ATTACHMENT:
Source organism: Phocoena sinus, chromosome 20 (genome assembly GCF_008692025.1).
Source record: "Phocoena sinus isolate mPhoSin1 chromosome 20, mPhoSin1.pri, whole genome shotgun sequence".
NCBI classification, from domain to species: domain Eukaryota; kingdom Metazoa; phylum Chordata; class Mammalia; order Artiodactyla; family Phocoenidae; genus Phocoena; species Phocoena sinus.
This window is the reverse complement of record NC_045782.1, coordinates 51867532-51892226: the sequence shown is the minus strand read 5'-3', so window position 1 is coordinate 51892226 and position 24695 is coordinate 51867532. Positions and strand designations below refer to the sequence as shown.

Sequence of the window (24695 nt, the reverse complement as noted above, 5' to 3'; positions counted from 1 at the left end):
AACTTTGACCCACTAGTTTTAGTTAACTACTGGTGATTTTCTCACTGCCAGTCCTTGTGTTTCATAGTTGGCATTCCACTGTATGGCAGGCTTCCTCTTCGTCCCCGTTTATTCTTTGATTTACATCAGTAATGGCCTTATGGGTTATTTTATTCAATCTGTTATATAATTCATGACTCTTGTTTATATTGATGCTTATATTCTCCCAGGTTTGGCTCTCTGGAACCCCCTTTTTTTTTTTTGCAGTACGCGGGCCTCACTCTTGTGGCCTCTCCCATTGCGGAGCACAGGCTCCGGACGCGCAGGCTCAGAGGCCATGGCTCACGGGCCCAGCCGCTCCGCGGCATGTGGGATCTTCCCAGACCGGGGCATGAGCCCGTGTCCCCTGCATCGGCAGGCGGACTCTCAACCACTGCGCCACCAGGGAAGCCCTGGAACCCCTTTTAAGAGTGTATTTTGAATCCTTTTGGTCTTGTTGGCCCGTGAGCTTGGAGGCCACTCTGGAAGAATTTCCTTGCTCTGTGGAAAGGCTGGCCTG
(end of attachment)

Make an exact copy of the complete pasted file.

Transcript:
Source organism: Phocoena sinus, chromosome 20 (genome assembly GCF_008692025.1).
Source record: "Phocoena sinus isolate mPhoSin1 chromosome 20, mPhoSin1.pri, whole genome shotgun sequence".
NCBI classification, from domain to species: domain Eukaryota; kingdom Metazoa; phylum Chordata; class Mammalia; order Artiodactyla; family Phocoenidae; genus Phocoena; species Phocoena sinus.
This window is the reverse complement of record NC_045782.1, coordinates 51867532-51892226: the sequence shown is the minus strand read 5'-3', so window position 1 is coordinate 51892226 and position 24695 is coordinate 51867532. Positions and strand designations below refer to the sequence as shown.

Sequence of the window (24695 nt, the reverse complement as noted above, 5' to 3'; positions counted from 1 at the left end):
AACTTTGACCCACTAGTTTTAGTTAACTACTGGTGATTTTCTCACTGCCAGTCCTTGTGTTTCATAGTTGGCATTCCACTGTATGGCAGGCTTCCTCTTCGTCCCCGTTTATTCTTTGATTTACATCAGTAATGGCCTTATGGGTTATTTTATTCAATCTGTTATATAATTCATGACTCTTGTTTATATTGATGCTTATATTCTCCCAGGTTTGGCTCTCTGGAACCCCCTTTTTTTTTTTTGCAGTACGCGGGCCTCACTCTTGTGGCCTCTCCCATTGCGGAGCACAGGCTCCGGACGCGCAGGCTCAGAGGCCATGGCTCACGGGCCCAGCCGCTCCGCGGCATGTGGGATCTTCCCAGACCGGGGCATGAGCCCGTGTCCCCTGCATCGGCAGGCGGACTCTCAACCACTGCGCCACCAGGGAAGCCCTGGAACCCCTTTTAAGAGTGTATTTTGAATCCTTTTGGTCTTGTTGGCCCGTGAGCTTGGAGGCCACTCTGGAAGAATTTCCTTGCTCTGTGGAAAGGCTGGCCTG